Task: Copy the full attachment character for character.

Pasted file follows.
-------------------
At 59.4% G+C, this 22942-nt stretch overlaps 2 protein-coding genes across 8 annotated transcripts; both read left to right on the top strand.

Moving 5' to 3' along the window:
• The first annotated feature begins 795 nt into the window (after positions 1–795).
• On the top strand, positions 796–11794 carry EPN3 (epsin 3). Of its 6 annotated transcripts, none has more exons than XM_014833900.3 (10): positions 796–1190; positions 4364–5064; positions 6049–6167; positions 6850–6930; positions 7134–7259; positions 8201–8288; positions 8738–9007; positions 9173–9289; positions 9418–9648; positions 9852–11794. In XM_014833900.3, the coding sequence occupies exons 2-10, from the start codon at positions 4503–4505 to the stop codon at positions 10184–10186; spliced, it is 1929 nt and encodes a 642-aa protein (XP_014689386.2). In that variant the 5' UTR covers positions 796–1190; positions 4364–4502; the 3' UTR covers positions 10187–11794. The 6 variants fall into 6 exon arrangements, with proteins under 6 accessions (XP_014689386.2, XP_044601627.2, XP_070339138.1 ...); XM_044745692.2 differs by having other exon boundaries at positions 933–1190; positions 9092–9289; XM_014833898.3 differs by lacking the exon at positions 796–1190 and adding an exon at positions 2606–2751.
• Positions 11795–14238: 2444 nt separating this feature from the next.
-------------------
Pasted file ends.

At 59.4% G+C, this 22942-nt stretch overlaps 2 protein-coding genes across 8 annotated transcripts; both read left to right on the top strand.

Moving 5' to 3' along the window:
• The first annotated feature begins 795 nt into the window (after positions 1–795).
• On the top strand, positions 796–11794 carry EPN3 (epsin 3). Of its 6 annotated transcripts, none has more exons than XM_014833900.3 (10): positions 796–1190; positions 4364–5064; positions 6049–6167; positions 6850–6930; positions 7134–7259; positions 8201–8288; positions 8738–9007; positions 9173–9289; positions 9418–9648; positions 9852–11794. In XM_014833900.3, the coding sequence occupies exons 2-10, from the start codon at positions 4503–4505 to the stop codon at positions 10184–10186; spliced, it is 1929 nt and encodes a 642-aa protein (XP_014689386.2). In that variant the 5' UTR covers positions 796–1190; positions 4364–4502; the 3' UTR covers positions 10187–11794. The 6 variants fall into 6 exon arrangements, with proteins under 6 accessions (XP_014689386.2, XP_044601627.2, XP_070339138.1 ...); XM_044745692.2 differs by having other exon boundaries at positions 933–1190; positions 9092–9289; XM_014833898.3 differs by lacking the exon at positions 796–1190 and adding an exon at positions 2606–2751.
• Positions 11795–14238: 2444 nt separating this feature from the next.